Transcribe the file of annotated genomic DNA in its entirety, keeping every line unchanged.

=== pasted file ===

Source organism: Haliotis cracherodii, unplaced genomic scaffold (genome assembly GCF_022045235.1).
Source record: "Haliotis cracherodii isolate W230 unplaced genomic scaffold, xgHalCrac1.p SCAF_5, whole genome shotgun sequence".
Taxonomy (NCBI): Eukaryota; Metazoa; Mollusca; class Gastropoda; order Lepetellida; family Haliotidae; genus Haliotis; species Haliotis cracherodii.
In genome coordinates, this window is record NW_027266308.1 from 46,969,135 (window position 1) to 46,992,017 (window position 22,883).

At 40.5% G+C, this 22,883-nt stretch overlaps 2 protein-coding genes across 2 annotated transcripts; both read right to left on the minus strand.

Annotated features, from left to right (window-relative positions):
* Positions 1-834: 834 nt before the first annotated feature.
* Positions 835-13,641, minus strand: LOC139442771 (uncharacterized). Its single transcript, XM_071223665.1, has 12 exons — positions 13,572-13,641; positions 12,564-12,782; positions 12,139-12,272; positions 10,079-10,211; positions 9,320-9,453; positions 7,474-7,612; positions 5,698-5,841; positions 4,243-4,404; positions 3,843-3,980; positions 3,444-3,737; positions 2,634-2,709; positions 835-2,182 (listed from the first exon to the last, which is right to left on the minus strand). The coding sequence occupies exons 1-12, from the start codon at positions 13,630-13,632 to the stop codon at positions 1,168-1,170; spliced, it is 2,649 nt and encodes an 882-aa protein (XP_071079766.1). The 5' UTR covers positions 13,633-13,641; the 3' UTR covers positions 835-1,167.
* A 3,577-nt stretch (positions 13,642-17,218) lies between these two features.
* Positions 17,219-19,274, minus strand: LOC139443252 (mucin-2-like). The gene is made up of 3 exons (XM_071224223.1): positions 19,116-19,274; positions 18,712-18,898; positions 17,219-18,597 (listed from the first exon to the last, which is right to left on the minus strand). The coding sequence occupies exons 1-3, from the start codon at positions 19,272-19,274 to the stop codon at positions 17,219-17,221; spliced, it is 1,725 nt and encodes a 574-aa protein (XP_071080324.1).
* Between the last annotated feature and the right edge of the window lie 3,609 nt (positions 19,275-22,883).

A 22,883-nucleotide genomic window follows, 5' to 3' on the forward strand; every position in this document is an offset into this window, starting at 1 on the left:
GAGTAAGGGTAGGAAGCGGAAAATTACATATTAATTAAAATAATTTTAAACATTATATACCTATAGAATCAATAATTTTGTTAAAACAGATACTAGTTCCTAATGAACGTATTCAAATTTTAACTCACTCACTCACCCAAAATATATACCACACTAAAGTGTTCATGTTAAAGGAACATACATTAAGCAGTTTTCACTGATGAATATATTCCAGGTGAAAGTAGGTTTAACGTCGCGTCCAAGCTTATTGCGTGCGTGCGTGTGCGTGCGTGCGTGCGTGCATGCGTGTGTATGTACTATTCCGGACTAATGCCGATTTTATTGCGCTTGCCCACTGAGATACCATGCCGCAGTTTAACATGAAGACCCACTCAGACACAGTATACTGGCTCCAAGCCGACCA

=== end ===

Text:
Source organism: Haliotis cracherodii, unplaced genomic scaffold (genome assembly GCF_022045235.1).
Source record: "Haliotis cracherodii isolate W230 unplaced genomic scaffold, xgHalCrac1.p SCAF_5, whole genome shotgun sequence".
Taxonomy (NCBI): Eukaryota; Metazoa; Mollusca; class Gastropoda; order Lepetellida; family Haliotidae; genus Haliotis; species Haliotis cracherodii.
In genome coordinates, this window is record NW_027266308.1 from 46,969,135 (window position 1) to 46,992,017 (window position 22,883).

At 40.5% G+C, this 22,883-nt stretch overlaps 2 protein-coding genes across 2 annotated transcripts; both read right to left on the minus strand.

Annotated features, from left to right (window-relative positions):
* Positions 1-834: 834 nt before the first annotated feature.
* Positions 835-13,641, minus strand: LOC139442771 (uncharacterized). Its single transcript, XM_071223665.1, has 12 exons — positions 13,572-13,641; positions 12,564-12,782; positions 12,139-12,272; positions 10,079-10,211; positions 9,320-9,453; positions 7,474-7,612; positions 5,698-5,841; positions 4,243-4,404; positions 3,843-3,980; positions 3,444-3,737; positions 2,634-2,709; positions 835-2,182 (listed from the first exon to the last, which is right to left on the minus strand). The coding sequence occupies exons 1-12, from the start codon at positions 13,630-13,632 to the stop codon at positions 1,168-1,170; spliced, it is 2,649 nt and encodes an 882-aa protein (XP_071079766.1). The 5' UTR covers positions 13,633-13,641; the 3' UTR covers positions 835-1,167.
* A 3,577-nt stretch (positions 13,642-17,218) lies between these two features.
* Positions 17,219-19,274, minus strand: LOC139443252 (mucin-2-like). The gene is made up of 3 exons (XM_071224223.1): positions 19,116-19,274; positions 18,712-18,898; positions 17,219-18,597 (listed from the first exon to the last, which is right to left on the minus strand). The coding sequence occupies exons 1-3, from the start codon at positions 19,272-19,274 to the stop codon at positions 17,219-17,221; spliced, it is 1,725 nt and encodes a 574-aa protein (XP_071080324.1).
* Between the last annotated feature and the right edge of the window lie 3,609 nt (positions 19,275-22,883).

A 22,883-nucleotide genomic window follows, 5' to 3' on the forward strand; every position in this document is an offset into this window, starting at 1 on the left:
GAGTAAGGGTAGGAAGCGGAAAATTACATATTAATTAAAATAATTTTAAACATTATATACCTATAGAATCAATAATTTTGTTAAAACAGATACTAGTTCCTAATGAACGTATTCAAATTTTAACTCACTCACTCACCCAAAATATATACCACACTAAAGTGTTCATGTTAAAGGAACATACATTAAGCAGTTTTCACTGATGAATATATTCCAGGTGAAAGTAGGTTTAACGTCGCGTCCAAGCTTATTGCGTGCGTGCGTGTGCGTGCGTGCGTGCGTGCATGCGTGTGTATGTACTATTCCGGACTAATGCCGATTTTATTGCGCTTGCCCACTGAGATACCATGCCGCAGTTTAACATGAAGACCCACTCAGACACAGTATACTGGCTCCAAGCCGACCA